The results are shown in FIGS. 3-A and 3-B. From the results, the polypeptide of the present invention was found to exhibit strong smooth muscle relaxation activity at a dose of 100-200 ng.
As mentioned above, the human BNP produced by the present invention possesses excellent smooth muscle relaxation activity, diuretic or natriuretic activity, and vasodepressor activity. The BNP is safe as a medicine for human because it is derived from human, thus it can be used as a medicine for curing such diseases as cardiac edema, nephric edema, hepatic edema, pulmonary edema, hypertension, congestive heart failure, acute and chronic renal failure, and the like.
Any methods conventionally used for the administration of peptide medicines, e.g. intravenous injection, intramuscular injection, subcutaneous injection, sublingual administration, intracutaneous administration, rectum administration, or the like, can be employed for the administration of the peptide of the present invention.
A preferable dose is 0.5 μg/kg to 100 mg/kg, with the especially preferable range being 0.5 μg/kg to 1 mg/kg.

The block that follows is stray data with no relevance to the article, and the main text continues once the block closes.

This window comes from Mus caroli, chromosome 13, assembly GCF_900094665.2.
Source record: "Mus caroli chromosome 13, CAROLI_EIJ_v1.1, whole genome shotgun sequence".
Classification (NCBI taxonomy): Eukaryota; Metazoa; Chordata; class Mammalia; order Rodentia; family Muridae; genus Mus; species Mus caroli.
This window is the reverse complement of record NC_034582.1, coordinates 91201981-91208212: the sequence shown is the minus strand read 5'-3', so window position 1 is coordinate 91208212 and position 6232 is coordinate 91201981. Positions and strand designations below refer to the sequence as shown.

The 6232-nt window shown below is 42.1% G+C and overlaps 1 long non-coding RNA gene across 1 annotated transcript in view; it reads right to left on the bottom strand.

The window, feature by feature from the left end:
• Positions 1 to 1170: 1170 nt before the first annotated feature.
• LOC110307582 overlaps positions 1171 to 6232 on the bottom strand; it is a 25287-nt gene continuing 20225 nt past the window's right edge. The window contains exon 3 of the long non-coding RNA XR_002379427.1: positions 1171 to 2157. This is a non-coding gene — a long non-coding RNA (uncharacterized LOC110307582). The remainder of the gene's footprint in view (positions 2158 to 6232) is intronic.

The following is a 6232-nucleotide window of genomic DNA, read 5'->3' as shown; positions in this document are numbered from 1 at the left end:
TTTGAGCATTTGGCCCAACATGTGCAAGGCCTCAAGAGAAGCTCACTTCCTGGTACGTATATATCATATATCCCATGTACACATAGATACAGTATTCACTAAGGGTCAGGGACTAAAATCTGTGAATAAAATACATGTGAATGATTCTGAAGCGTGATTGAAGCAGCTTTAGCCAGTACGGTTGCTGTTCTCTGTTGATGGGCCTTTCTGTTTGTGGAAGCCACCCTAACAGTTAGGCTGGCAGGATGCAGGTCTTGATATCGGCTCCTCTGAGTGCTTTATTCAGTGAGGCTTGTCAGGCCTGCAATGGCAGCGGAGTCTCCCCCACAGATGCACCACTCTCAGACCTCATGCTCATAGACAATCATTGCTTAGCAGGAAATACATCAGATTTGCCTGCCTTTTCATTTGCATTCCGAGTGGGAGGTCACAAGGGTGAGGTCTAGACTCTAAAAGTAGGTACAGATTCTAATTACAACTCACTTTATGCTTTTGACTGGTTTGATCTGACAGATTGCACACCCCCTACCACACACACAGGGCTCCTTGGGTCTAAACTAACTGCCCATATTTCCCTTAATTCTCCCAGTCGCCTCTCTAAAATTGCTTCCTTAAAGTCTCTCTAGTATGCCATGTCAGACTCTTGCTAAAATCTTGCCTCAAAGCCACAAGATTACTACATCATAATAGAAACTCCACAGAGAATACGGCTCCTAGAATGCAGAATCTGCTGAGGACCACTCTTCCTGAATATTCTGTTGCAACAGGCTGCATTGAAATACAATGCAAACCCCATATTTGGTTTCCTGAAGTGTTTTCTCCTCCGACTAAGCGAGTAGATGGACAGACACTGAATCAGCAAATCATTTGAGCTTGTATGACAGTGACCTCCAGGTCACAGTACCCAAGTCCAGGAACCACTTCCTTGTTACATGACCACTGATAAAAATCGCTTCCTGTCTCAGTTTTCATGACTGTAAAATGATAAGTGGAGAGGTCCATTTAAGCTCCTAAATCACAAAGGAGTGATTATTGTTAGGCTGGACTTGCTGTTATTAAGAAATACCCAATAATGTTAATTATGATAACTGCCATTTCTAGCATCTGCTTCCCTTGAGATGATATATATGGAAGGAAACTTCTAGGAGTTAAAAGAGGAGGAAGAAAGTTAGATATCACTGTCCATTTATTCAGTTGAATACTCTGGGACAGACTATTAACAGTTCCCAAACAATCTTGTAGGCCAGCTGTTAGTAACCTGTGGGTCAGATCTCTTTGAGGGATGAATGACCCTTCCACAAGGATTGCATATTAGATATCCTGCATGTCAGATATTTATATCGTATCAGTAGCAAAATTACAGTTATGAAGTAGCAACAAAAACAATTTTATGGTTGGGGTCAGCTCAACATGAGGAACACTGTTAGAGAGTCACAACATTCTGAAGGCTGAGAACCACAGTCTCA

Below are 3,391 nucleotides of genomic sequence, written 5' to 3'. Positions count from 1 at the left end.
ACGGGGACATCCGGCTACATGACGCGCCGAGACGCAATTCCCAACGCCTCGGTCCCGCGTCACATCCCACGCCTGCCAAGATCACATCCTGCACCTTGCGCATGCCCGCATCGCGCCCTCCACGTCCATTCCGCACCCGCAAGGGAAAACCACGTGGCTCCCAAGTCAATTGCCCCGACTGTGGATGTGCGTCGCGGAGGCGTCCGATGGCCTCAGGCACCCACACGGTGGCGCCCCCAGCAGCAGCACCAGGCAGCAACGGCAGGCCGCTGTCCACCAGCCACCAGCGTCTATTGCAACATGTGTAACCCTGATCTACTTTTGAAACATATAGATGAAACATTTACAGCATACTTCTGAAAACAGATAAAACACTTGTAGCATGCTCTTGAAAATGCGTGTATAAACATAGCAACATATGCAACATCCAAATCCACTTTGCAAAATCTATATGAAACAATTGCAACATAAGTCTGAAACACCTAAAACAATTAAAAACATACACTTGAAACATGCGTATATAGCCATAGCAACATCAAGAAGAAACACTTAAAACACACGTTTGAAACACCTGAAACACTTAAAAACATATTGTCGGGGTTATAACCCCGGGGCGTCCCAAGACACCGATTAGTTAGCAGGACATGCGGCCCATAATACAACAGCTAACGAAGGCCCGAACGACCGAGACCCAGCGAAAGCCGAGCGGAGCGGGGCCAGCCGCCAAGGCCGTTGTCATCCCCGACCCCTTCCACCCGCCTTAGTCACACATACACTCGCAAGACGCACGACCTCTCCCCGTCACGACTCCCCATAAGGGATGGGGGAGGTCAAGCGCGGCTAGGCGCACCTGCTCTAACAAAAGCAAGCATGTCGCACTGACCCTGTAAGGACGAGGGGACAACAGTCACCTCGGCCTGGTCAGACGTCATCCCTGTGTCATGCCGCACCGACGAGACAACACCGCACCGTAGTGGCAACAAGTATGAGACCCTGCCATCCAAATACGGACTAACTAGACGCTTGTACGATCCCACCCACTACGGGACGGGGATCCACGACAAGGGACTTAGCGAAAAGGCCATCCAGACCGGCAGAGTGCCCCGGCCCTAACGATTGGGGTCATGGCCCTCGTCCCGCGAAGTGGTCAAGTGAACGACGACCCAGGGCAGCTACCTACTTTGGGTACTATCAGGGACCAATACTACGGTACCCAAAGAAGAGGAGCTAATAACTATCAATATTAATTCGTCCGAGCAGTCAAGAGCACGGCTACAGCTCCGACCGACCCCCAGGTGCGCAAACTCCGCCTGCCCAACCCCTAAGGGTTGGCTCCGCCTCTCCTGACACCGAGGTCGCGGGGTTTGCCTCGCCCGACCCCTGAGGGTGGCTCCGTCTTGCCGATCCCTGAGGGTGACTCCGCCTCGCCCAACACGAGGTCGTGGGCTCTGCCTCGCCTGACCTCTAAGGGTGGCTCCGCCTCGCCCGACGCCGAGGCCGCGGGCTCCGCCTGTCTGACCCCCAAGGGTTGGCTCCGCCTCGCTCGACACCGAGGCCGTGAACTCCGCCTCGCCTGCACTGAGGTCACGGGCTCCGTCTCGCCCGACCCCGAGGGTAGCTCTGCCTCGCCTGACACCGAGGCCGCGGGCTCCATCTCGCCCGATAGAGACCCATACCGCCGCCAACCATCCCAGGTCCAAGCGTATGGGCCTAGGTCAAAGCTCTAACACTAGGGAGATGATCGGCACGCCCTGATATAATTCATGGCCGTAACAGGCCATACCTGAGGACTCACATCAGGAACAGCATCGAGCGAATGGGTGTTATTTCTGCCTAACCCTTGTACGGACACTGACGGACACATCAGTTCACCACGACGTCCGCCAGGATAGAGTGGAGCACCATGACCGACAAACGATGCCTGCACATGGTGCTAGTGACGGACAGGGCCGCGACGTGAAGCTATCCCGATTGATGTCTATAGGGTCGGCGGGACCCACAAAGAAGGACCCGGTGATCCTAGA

Other features of the invention will become apparent in the course of the following description of the exemplary embodiments which are given for illustration of the invention and are not intended to be limiting thereof.
(1) Construction of cDNA Library
Human atrium (3 g) was pulverized by a treatment with liquid nitrogen. To this was added, according to the method of Chirgwin et al. [Chirgwin, J. W. et al. Biochemistry, 18, 5294-5299 (1979)], a guanidiumthiocyanate aqueous solution, and the mixture was homogenized. The whole RNA was separated by equilibrium density gradient ultracentrifugation using cesium trifluoro acetate, following which the RNA was purified, according to a conventional method, by oligo (dT) cellulose column chromatography to isolate 37 μg of poly(A)+RNA(mRNA).
cDNA was synthesized from 3 μg of mRNA by using a cDNA synthesis kit (product of Pharmacia Co.). After the addition of an EcoRI adaptor, the 5'-end was phosphorylated with T4 polynucleotide kinase and ligation was carried out using λgt10 as a vector. λgt10 arms which was digested by EcoRI and dephosphorylated was employed as a vector. For 2 μg of the λgt10, the amount of cDNA used for the ligation was 0.1 μg converted to the amount of RNA used for the cDNA synthesis. After the ligation, the product was packed using a packaging kit (Gigapack Gold, product of Stratgene Co.), and cDNA library was obtained.